NMR Imaging of Flow and Perfusion using Hyperpolarized Nuclei: Theoretical Considerations and Application to Experimental Models

University dissertation from Edvin Johansson, Deptartment of Medical Radiation Physics, Lund University Hosptial, Lund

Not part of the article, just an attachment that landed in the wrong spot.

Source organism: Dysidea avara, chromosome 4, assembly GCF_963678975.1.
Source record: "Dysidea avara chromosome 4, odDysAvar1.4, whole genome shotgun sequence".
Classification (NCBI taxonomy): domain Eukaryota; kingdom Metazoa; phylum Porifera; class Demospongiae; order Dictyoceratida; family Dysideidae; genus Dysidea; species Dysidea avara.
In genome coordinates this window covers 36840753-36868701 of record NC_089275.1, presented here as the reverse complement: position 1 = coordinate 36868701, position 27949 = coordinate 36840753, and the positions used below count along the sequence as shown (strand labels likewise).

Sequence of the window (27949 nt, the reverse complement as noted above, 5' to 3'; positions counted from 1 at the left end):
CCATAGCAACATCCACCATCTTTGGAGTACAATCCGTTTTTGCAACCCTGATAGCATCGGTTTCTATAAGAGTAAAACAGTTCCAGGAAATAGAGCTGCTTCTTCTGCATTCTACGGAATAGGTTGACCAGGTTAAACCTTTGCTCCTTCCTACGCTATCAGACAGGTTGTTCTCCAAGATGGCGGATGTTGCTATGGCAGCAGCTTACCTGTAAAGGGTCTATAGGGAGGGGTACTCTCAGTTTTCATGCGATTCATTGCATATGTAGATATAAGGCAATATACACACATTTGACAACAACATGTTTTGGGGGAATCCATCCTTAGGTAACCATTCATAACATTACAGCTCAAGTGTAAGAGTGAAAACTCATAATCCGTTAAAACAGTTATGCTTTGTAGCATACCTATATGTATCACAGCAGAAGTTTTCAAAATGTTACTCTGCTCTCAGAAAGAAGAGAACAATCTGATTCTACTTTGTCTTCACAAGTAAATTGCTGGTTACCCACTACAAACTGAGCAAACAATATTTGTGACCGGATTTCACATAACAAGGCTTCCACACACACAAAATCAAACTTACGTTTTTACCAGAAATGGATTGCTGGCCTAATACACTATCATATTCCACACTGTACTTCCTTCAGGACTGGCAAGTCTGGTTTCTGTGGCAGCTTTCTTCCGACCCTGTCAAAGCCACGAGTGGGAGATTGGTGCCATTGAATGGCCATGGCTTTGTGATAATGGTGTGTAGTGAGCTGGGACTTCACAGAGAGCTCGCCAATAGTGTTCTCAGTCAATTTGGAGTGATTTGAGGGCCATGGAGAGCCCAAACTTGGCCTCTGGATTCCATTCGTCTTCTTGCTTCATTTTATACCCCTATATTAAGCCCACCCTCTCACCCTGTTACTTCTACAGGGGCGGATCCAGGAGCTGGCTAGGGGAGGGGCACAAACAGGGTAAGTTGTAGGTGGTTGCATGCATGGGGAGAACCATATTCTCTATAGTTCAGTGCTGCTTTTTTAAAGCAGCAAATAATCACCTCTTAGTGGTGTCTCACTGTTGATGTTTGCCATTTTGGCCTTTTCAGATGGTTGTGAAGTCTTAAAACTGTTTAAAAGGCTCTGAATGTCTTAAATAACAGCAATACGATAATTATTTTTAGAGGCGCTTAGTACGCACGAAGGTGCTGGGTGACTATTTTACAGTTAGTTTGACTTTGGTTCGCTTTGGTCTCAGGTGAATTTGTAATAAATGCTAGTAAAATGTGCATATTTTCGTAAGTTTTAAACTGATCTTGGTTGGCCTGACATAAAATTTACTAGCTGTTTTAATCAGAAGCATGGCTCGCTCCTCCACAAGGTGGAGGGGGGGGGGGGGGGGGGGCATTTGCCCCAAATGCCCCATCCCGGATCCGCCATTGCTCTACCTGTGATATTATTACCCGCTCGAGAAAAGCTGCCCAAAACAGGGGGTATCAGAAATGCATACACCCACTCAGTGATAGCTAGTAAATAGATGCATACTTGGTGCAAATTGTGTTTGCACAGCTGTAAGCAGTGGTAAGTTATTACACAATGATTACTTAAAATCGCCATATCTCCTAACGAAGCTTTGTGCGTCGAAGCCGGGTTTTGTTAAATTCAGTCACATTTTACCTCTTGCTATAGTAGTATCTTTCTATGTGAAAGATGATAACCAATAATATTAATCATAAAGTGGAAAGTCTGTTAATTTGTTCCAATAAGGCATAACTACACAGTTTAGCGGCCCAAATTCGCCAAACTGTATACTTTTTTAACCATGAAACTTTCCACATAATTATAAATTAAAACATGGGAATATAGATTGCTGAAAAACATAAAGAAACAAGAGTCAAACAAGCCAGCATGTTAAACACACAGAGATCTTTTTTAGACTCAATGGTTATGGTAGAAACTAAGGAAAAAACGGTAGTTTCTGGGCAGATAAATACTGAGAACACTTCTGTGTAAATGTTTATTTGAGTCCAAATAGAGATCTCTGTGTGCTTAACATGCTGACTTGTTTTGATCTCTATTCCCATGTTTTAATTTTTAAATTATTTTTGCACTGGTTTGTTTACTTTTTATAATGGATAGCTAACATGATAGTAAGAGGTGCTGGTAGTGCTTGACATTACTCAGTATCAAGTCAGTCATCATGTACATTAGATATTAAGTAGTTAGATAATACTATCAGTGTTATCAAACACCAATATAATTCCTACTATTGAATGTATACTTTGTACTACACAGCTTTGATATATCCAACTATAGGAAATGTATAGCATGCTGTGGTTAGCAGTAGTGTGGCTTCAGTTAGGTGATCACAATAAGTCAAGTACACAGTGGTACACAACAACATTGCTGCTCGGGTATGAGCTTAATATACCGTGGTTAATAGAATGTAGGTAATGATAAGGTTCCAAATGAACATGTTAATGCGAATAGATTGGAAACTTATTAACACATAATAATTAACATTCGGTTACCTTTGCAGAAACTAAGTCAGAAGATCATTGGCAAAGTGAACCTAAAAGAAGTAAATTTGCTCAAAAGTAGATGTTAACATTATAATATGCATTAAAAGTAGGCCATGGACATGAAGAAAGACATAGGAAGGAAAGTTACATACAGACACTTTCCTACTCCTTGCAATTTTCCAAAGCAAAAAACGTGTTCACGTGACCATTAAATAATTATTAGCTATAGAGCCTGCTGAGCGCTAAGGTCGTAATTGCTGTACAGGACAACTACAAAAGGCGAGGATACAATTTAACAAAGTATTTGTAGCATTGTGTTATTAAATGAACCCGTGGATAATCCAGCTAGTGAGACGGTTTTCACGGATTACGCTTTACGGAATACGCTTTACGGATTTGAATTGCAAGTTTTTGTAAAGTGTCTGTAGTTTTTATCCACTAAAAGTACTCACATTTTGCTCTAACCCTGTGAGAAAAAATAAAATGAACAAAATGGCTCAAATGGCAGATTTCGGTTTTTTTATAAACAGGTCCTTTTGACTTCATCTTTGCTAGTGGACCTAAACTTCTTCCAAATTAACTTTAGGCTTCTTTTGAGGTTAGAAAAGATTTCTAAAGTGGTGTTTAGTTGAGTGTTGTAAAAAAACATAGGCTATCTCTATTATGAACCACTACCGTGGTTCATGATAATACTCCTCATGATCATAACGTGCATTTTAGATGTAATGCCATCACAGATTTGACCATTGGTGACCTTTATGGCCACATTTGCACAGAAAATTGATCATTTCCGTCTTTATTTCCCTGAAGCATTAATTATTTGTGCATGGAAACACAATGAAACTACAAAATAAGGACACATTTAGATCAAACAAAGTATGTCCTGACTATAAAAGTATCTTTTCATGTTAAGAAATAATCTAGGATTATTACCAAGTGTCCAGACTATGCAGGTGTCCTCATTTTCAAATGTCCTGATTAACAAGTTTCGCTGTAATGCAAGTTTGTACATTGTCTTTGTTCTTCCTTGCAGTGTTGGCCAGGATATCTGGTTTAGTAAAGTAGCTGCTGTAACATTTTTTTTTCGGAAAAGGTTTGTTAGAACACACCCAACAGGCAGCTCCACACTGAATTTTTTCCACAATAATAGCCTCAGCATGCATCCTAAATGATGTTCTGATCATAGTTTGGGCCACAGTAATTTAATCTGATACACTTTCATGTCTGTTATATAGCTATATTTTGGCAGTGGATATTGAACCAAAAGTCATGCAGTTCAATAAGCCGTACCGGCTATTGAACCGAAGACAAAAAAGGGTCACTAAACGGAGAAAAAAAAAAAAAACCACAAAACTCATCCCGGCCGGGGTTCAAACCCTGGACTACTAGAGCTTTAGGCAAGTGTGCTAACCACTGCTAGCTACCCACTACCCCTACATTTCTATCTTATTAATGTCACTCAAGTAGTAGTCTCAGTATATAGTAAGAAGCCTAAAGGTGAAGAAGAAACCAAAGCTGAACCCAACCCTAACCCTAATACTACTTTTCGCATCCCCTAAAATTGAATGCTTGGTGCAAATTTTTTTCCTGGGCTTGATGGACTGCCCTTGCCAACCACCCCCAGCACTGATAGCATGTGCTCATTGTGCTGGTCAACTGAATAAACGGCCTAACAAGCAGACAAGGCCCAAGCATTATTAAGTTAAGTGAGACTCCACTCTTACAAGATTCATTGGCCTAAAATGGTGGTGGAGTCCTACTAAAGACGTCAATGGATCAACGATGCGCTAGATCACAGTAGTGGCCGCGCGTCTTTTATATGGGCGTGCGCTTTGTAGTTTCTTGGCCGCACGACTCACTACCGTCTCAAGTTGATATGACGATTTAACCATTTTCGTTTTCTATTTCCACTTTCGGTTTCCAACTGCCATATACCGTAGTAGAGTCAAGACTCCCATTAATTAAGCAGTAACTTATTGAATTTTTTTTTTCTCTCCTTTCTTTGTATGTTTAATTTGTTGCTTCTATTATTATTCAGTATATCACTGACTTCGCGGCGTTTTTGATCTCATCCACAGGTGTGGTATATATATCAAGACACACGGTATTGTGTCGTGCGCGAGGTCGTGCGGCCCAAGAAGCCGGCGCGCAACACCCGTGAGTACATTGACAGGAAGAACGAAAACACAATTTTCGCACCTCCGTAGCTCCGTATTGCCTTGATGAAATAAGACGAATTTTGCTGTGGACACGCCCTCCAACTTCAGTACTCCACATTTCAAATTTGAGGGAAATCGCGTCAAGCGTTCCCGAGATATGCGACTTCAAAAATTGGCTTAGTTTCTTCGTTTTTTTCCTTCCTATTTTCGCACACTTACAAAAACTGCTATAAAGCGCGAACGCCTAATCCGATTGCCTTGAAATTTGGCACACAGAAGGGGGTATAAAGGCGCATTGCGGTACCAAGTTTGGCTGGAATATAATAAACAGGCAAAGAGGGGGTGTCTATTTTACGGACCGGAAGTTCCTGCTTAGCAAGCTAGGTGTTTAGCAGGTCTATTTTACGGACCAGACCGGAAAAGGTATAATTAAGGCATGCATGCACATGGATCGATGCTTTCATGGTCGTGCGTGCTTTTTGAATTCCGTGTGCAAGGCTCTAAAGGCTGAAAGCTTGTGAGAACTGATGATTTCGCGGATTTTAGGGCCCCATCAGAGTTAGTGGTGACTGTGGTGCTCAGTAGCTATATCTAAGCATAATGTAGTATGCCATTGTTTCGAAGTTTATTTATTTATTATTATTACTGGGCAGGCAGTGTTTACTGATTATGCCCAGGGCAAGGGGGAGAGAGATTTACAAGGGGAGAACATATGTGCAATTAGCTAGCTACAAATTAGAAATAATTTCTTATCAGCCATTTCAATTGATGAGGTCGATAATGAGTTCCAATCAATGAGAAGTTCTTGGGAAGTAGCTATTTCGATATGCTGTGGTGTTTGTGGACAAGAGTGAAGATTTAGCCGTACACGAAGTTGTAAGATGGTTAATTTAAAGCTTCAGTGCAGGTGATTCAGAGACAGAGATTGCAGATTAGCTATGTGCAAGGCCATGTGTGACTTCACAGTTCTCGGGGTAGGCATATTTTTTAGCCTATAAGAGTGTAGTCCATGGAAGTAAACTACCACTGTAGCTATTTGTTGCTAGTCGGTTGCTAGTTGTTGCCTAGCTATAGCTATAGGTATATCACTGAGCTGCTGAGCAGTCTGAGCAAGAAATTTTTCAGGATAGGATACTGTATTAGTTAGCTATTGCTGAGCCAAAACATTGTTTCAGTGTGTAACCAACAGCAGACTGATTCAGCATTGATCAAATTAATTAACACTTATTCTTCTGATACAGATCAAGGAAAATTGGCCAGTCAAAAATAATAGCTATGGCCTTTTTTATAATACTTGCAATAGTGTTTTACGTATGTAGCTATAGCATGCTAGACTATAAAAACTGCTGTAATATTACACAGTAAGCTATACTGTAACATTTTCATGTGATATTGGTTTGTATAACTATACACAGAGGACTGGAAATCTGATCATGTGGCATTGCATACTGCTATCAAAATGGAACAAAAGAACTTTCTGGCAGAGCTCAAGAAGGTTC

Abstract: In the studies presented in this thesis, hyperpolarized tracers have been used for the study of macroscopic flow and capillary perfusion with magnetic resonance imaging. The feasibility of performing vascular studies using echo-planar imaging (EPI) and hyperpolarized 129Xe was investigated using xenon dissolved in ethanol prior to injection into a flow phantom. It was concluded that hyperpolarized 129Xe could only be expected to yield images of a sufficiently good SNR if depolarization losses and dilution effects could be avoided. Using the same nuclide, the signal equation for the spoiled gradient-echo sequence in the presence of flow was investigated using a similar set-up, and experimental data were compared with derived theoretical expressions. Relationships were also derived for the optimal flip angle at different flow distributions. Two investigations of perfusion with hyperpolarized 13C in labelled compounds were performed. One concern with hyperpolarized tracers is that they depolarize during the course of the perfusion examination. This behaviour was incorporated into the theory of bolus tracking. It was found that no modification of the theory was necessary to quantify tissue blood flow. Assuming an intravascular tracer, it was demonstrated that the blood volume and mean transit time (MTT) were underestimated if the MTT was long or the depolarization rate of the tracer was high. It was also shown, analytically and by simulations, that if the depolarization rate was known, this effect could be compensated for. An experimental investigation using hyperpolarized 13C for the study of cerebral blood flow in rat following venous injection was performed. Maps of the cerebral blood flow, cerebral blood volume and MTT were calculated and the MTT could be evaluated quantitatively (2.8 ± 0.8 s in five animals). A new method of assessing tissue blood flow, denoted bolus differentiation, was also proposed based on the fact that the magnetization of a hyperpolarized tracer can be destroyed permanently by subjecting the tracer to radio-frequency excitation. The technique allows for a tissue blood flow assessment that is insensitive to arterial delay and dispersion and these parameters can be determined as a by-product of the acquired image series. In an experimental investigation in rabbit kidneys, quantitative maps of the cortical blood flow (5.7/5.4 ± 1.6/1.3 ml/min per ml tissue) (mean ± SD, right/left kidney), arterial mean transit time (1.47/1.42 ± 0.07/0.07 s) and arterial dispersion (1.78/1.93 ± 0.40/0.42 s2) were calculated and evaluated in six animals.

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